I was moved to write this brief article after watching (finally) ‘The VVitch’, whose real star is none other than the devilishly charming billy goat known as ‘Black Phillip’. But Black Phillip is far from alone, he has many counterparts across Europe, not least in the Basque Country, where his alter-ego Akerbeltz lurks underground, in the caves and in the forests of that mysterious and archaic region, especially in Zugarramurdi where elves and witches meet.
Akerbeltz (‘Aker’ mean billy goat and ‘beltz’ means black – the Basque are nothing if not literal in their language), is a popular Basque folk spirit who can be seen represented at numerous processions and folkloric gatherings throughout the region, and he also has numerous servants in the form of elves. Unsurprisingly, given his manifestation as a goat, the post-conversion religious landscape of the Basque Country linked Akerbeltz with the devil, however more nuanced recent folklore studies have linked him with the role of protector of animals, the herd, and in some cases, houses, and ascribe to him the potential as being an echo of a far more primal, complex deity from the Basque pagan past. Several Roman inscriptions exist which refers to ‘Aherbelste’, believed to be a Romanised version of the name Akerbeltz, indicating a definite pre-Christian existence in the area, possibly as a god in charge of protecting livestock and general fertility. Folklorists have also suggested that he shares some characteristics with the great Basque goddess Mari, who surprisingly took the occasional form of a black billy goat.
The worship or presence of the billy goat in folklore and religious lore within Europe is far from rare – Thor’s goats Tanngrisnir and Tanngnjóstrone who pull the thunder god’s chariot, and the popular northern European tradition of the Yule Goat spring to mind. One only has to look at examples such as Dionysius or Pan (to take two more famous cases) to see that the goat (and many horned creatures) have served as models of fertility, protection, and passions within the pre-Christian European past, and often they too were transformed into devilish figures within the Christian mythos. In Akerbeltz’s case, he became linked with witches’ Sabbaths, known as Akelarreak (witches’ covens), named after the pasture lands where goats grazed.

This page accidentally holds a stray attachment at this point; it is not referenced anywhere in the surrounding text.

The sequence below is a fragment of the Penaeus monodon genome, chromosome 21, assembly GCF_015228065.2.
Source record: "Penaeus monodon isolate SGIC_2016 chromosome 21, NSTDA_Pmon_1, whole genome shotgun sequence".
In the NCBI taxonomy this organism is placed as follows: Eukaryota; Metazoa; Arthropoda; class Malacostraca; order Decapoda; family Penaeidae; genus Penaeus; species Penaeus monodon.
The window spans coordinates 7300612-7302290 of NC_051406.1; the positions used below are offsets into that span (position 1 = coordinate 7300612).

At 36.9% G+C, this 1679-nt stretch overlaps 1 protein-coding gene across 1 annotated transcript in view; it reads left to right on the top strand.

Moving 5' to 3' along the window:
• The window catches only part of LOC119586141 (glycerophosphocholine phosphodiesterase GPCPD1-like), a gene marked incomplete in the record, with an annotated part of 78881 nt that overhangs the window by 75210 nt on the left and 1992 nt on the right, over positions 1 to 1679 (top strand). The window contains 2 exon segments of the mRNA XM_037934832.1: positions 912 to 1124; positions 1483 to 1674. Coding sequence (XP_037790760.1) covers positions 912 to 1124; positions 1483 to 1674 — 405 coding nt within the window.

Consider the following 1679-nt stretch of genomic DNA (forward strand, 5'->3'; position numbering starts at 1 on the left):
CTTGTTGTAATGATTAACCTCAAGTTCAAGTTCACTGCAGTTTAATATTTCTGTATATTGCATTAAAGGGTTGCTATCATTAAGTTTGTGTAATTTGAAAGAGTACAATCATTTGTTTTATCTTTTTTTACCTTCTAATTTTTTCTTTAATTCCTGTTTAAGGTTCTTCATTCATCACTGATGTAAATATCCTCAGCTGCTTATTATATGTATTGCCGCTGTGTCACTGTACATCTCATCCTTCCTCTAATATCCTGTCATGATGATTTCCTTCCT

Akerbeltz too is seen as a figure of fertility, however, aside from his protectorate role (discussed below), he also is linked to storms, being able to whip up tempests and call down hail storms at will. It is a belief in the Pyrenees that the Devil, witches and Akerbeltz could all go to a stable, cut off the billy goat’s beard, and use it to call down terrific thunder and hail storms! In Freser (Catalonia) a saying still exists: ‘A la casa han tosa la cabra, aquesta tarde tindrem pedra.’ (‘They have cut the beard of the billy goat, this afternoon it will hail.’)
Witches’ Sabbath, 1789, Goya – Akerbeltz in the early-modern era!
In his protective role, Akerbeltz is believed to care for domestic animals left in his care, and even cure them of disease in some cases. For this reason, many Basques traditionally have a black billy goat in their stable as a representative of Akerbeltz, to ensure their livestock are protected from any malevolent force or predator. This two-sided nature has also given rise to the legend that Akerbeltz possesses two faces, one for his benevolent role and another for his malevolent character.
Several legends surround Akerbeltz. At one point a priest enters one of Akerbeltz’s caves carrying a consecrated host. Whilst he was touching the gold cross he wore around his neck, a snake appeared from the darkness and tore his hands off, together with the gold cross. As the poor priest fled the cave an ominous voice could be heard from the depths, saying ‘Be thankful you were wearing your gold, if not I would have kept you here instead.’ The priests of Urepel have tried several times to pray Akerbeltz away from their caves but, apparently, he refuses to leave. Akerbeltz is also said to be fond of the caves near Balgorri, where his spirit is said to wander frequently at night. One can still see Akerbeltz celebrated in the annual Festival of Witches at Zugarramurdi, and some Basques say he can be seen or sensed during the summer solstice celebrations held high in the Pyrenees…